Though I do genuinely love this new method, I have to note that some of the previous Marvel Movies weren’t quite up to scratch. It seemed as if the Captain America installment was not as thought out as either Iron Man or The Hulk and that it was only there to fill the gap until the 2012 release of The Avengers. I also thought that Thor, though it was a joy to behold 114 minutes of Chris Hemsworth, was a bit of a let down in places.

But whether it’s down to the previous films, the stellar cast, or Joss Whedon’s scriptwriting prowess, The Avengers itself is clearly the best
Marvel Movie to date. The acting is near impeccable, the action is raw and the jokes are hilarious. Stark is his usual cheeky self, Bruce Banner is broodingly deep and Thor is just as beautiful as he ever was. There’s also something disturbingly attractive about terrifically entertaining Asguard bad boy Loki played by the fantastic Tom Hiddleson who, according to many critics ‘steals the show’.

Mark Ruffalo’s Hulk was also a breath of fresh air in this sneakily unique heavy hitter. He gives his character more depth than either Eric Bana OR Edward Norton (something I never thought I’d admit) and is both endearing and heart-wrenching in his portrayal of Bruce Banner. Instead of going for the “woe is me, I get angry and smash things” angle, his manner and acting style hint towards a deeper, more depressing self-loathing.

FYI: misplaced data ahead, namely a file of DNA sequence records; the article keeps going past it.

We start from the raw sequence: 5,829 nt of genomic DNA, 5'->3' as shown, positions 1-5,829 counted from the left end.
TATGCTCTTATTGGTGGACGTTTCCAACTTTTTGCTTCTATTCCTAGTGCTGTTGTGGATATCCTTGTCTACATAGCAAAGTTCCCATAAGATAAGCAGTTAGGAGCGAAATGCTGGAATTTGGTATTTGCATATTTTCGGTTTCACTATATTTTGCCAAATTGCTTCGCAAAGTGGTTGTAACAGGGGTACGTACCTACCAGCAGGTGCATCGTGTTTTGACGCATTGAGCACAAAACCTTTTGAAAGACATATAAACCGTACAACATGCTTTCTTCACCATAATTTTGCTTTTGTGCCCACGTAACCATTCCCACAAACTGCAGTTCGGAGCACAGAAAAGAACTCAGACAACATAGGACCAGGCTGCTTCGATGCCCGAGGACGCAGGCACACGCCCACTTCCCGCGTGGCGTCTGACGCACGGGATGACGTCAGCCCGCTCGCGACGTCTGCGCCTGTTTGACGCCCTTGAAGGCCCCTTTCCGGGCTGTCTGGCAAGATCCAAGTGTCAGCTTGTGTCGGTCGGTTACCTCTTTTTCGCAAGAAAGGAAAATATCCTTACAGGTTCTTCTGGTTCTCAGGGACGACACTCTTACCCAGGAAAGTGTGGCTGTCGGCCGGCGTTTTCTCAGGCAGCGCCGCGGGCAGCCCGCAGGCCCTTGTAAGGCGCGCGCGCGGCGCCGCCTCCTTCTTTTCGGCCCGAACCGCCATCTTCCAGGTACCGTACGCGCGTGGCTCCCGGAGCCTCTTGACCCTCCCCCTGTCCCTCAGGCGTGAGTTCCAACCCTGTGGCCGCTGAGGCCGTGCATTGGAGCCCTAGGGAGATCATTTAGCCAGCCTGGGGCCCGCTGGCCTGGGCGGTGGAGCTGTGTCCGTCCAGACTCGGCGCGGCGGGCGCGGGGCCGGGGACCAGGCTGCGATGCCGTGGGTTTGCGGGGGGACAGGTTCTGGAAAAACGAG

What I like about the film, is that it deviates from the traditional ‘Good vs Evil’ trend just the right amount. There’s the bad guy, obviously, and the quest to save humanity… but there’s also some interesting in-fighting and tension between avengers. It’s clear that they all come from different moral standpoints, and I think Joss Whedon did a great job using that to his advantage.

I also like the fact that it does exactly what it says on the tin. Here’s a Marvel Movie for people who like action movies, for people who like Marvel Comics, for people who always played the “Who would win in a fight…” game and, of course, for people who want to drool over Chris Hemsworth and Scarlett Johansson.

If you see nothing else this month, go see this. You won’t be disappointed.